waste to energy plant has come online in the Clayton Hall Landfill Site near Chorley, in Lancashire. The project is designed to capture methane gas produced from the landfilled waste and convert it into clean business electricity that will be fed into the National Grid. Methane is a greenhouse gas that is 21 times more damaging to the environment than carbon dioxide.
Quercia Ltd, the sister company of Blackburn-based Neales Waste Management Ltd, owns the landfill and Manchester-based ENER-G Natural Power Limited will own the 1.1 MW capacity equipment at the plant. NEER-G will pay royalties to Quercia, allowing Quercia to avoid capital expenditures.
The companies say that the project will create enough green electricity to power 700 homes, while cutting annual carbon emissions by the equivalent of around 30,000 tonnes, equivalent to the environmental benefit of three million trees.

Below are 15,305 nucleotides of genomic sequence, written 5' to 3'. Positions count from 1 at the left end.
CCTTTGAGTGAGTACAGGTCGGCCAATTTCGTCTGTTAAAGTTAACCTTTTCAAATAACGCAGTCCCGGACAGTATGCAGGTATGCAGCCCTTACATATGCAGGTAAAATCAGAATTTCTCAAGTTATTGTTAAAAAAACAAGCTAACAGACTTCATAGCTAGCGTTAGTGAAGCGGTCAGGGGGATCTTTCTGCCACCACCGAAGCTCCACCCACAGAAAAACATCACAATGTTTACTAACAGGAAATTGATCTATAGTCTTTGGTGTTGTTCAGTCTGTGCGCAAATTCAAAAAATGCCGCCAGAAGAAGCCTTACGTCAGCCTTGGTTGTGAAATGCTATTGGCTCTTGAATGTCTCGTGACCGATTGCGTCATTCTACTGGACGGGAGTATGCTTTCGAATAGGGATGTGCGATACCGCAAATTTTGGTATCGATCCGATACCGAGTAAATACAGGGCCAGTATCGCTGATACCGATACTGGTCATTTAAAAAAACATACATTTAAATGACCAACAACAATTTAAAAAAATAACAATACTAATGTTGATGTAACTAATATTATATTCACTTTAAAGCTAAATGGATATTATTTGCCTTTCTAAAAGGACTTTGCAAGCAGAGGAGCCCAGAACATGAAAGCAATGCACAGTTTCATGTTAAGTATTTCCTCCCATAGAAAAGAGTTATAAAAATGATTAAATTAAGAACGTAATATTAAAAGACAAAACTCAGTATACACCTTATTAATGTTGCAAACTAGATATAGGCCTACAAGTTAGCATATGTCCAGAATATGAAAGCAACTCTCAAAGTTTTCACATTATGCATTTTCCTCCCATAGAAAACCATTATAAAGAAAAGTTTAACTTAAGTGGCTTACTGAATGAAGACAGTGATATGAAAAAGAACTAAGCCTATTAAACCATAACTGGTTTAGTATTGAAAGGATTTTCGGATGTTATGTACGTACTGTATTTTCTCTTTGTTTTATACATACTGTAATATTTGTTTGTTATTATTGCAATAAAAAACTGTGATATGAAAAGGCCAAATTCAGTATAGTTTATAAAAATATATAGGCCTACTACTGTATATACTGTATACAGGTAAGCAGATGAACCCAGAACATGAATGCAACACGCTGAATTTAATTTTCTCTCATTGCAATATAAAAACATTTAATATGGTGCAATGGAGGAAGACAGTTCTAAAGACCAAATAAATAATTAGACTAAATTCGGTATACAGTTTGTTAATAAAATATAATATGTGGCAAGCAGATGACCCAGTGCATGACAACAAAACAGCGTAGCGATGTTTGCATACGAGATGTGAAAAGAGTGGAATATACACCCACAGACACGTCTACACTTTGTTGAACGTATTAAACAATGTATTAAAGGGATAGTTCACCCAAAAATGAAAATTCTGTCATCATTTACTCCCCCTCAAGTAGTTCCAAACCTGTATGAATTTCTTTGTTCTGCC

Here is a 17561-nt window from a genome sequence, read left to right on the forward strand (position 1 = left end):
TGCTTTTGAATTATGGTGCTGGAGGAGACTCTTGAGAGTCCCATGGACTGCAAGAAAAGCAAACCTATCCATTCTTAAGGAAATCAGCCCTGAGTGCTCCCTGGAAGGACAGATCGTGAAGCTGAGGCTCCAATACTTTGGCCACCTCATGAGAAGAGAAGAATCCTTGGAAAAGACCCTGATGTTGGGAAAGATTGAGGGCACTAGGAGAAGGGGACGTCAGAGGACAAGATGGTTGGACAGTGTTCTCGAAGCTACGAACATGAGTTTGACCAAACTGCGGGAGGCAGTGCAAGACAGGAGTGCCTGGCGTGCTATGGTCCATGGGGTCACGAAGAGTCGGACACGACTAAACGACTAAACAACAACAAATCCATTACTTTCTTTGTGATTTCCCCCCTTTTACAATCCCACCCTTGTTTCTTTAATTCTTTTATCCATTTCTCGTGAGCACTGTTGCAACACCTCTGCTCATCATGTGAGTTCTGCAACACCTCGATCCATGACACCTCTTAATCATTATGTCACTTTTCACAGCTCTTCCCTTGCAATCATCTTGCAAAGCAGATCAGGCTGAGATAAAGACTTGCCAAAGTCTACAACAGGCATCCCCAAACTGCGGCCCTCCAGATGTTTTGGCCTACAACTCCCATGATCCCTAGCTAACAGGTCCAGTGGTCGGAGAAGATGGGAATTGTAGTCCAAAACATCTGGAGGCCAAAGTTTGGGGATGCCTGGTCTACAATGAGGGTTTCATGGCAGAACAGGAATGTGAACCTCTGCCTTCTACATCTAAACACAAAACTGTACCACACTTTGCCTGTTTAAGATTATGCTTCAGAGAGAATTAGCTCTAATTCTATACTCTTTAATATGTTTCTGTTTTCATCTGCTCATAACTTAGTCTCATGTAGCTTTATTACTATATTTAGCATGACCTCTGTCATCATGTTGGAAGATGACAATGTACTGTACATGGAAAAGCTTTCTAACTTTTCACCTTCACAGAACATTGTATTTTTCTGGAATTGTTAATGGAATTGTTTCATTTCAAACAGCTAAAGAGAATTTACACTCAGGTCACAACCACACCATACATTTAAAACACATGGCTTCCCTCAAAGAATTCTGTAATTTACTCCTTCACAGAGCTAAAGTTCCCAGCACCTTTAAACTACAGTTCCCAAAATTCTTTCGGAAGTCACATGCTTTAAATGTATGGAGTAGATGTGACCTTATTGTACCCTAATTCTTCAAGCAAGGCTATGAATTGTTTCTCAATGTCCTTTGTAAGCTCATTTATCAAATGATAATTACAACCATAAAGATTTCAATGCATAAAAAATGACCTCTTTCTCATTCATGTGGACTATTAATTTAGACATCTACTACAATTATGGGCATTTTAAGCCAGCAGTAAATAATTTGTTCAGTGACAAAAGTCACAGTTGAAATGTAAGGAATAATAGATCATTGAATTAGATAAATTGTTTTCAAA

The level of methane extracted will vary over the 15-year lifespan of the project, so ENER-G is operating a “hire fleet” approach, which means that a larger generator can be switched for a smaller one as demand fluctuates.
Partial capping in the older areas of the site will prevent methane escaping into the atmosphere and wells have been drilled to transfer gas to a compact generator unit where the electricity conversion process takes place.